WASHINGTON -- WASHINGTON (AP) — Frustrated Democrats lamented Wednesday that persistent problems with new health care exchanges have inflicted damage on the public's perception of the already unpopular "Obamacare" — with some lawmakers insisting President Barack Obama should ensure those responsible lose their jobs.

Emerging from a closed-door briefing with health officials from the Obama administration, House Democrats appeared to have at least as many questions as answers about how and when the beleaguered website will be fixed. Although they resolved not to let setbacks with one aspect of the health law outshine the parts that are working, they griped that the shoddy website had given Republicans an opening to do just that.

"I think the president needs to man up, find out who was responsible and fire them," Rep. Richard Nolan, D-Minn., said after the briefing. He said Obama should tell Democrats when the problems will be fixed so they can prepare to move on. "You don't get many second chances to get a good first impression."

Nolan wasn't the only one.

"Somebody should be held accountable," said Rep. Xavier Becerra, D-Calif. "Absolutely."

The briefing with House Democrats came as the Obama administration is appealing to its allies in Congress, on Wall Street and across the country to stick with the health care law despite embarrassing problems that continue to crop up. On Wednesday, lawmakers heard from Gary Cohen and Julie Bataille, two high-level officials with the Centers for Medicare and Medicaid Services, a federal agency with major responsibility for the website where millions of Americans are expected to purchase insurance.

Democrats say they requested the briefing. A spokesman for House Speaker John Boehner, R-Ohio, said House Republicans were arranging to hold a similar briefing with health officials in the coming days.

Echoing Democratic leaders and even Obama himself, Democrats said it was unacceptable that the website's debut had been so flawed. But Rep. Rosa DeLauro, D-Conn., said it was critical Democrats not lose sight of the bigger picture and law's other benefits.

"It's regrettable. It can't be accepted. Gotta move on," DeLauro said.

Obama has turned to longtime adviser Jeffrey Zients, a veteran management consultant, to provide advice to help fix the system. And Obama has said he's instituted a "tech surge," bringing in leading technology talent to repair the painfully slow and often unresponsive website. But the administration has repeatedly declined to say how long that will take, raising questions about whether the full extent of the problems has been fully determined.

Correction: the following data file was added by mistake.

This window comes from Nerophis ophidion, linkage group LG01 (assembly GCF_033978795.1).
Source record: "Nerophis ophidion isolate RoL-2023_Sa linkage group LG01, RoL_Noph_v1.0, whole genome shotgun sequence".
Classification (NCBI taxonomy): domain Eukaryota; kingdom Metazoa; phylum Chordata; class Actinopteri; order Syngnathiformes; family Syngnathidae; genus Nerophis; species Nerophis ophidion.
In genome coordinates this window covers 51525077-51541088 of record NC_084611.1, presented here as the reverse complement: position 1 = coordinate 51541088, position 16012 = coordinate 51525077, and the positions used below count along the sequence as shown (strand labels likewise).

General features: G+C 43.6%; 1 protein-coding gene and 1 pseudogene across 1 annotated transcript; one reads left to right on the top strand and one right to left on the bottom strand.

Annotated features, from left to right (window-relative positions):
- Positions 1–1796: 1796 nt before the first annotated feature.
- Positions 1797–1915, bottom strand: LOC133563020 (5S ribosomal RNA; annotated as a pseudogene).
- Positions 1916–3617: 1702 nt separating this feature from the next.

"They were reluctant to give a date — I don't blame them — on the fixes," said Rep. Janice Schakowsky, D-Ill. But they said the problems would be fixed in time for people to get enrolled by Jan. 1, the day that coverage through the exchanges begins.

The website's troubled debut was overshadowed by the partial government shutdown that started the same day the website went live. Last week, Obama and Democrats walked away from a no-holds-barred fight with Republicans over debt and spending with a remarkable degree of unity, made all the more prominent by the deep GOP divisions the standoff revealed.

The debt-and-spending crisis averted for now, the spotlight has shifted to Obama's health care law and the web-based exchanges, beset by malfunctions, where Americans are supposed to be able to shop for insurance. The intensified focus has increased the pressure on Democrats to distance themselves from Obama's handling of the website's rollout as both parties demand to know what went wrong and why.

As the administration races to fix the website, it's deploying the president and top officials to urge his supporters not to give up.

"By now you have probably heard that the website has not worked as smoothly as it was supposed to," Obama said Tuesday in a video message recorded for Organizing for America, a nonprofit group whose mission is to support Obama's agenda. "But we've got people working overtime in a tech surge to boost capacity and address the problems. And we are going to get it fixed."

The group has been organizing a multitude of events and social media campaigns around the health care law's implementation. OFA said those efforts will continue, but the group isn't adjusting its strategy in response to the website's issues.

Meanwhile, Vice President Joe Biden and top White House officials held a call with business leaders Tuesday about the health law and other issues. Business Forward, a trade group friendly to the White House, said the administration asked the group to invite leaders to hear directly from Biden.